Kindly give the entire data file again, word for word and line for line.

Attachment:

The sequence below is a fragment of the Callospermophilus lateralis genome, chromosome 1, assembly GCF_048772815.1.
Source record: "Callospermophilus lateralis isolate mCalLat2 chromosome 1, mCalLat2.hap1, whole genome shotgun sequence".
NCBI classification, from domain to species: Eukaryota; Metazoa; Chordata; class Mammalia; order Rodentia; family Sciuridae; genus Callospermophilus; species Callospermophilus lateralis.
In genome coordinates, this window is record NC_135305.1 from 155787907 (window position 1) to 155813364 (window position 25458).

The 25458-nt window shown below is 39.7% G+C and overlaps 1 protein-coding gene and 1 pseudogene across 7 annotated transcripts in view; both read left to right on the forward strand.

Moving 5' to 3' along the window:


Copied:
The sequence below is a fragment of the Callospermophilus lateralis genome, chromosome 1, assembly GCF_048772815.1.
Source record: "Callospermophilus lateralis isolate mCalLat2 chromosome 1, mCalLat2.hap1, whole genome shotgun sequence".
NCBI classification, from domain to species: Eukaryota; Metazoa; Chordata; class Mammalia; order Rodentia; family Sciuridae; genus Callospermophilus; species Callospermophilus lateralis.
In genome coordinates, this window is record NC_135305.1 from 155787907 (window position 1) to 155813364 (window position 25458).

The 25458-nt window shown below is 39.7% G+C and overlaps 1 protein-coding gene and 1 pseudogene across 7 annotated transcripts in view; both read left to right on the forward strand.

Moving 5' to 3' along the window: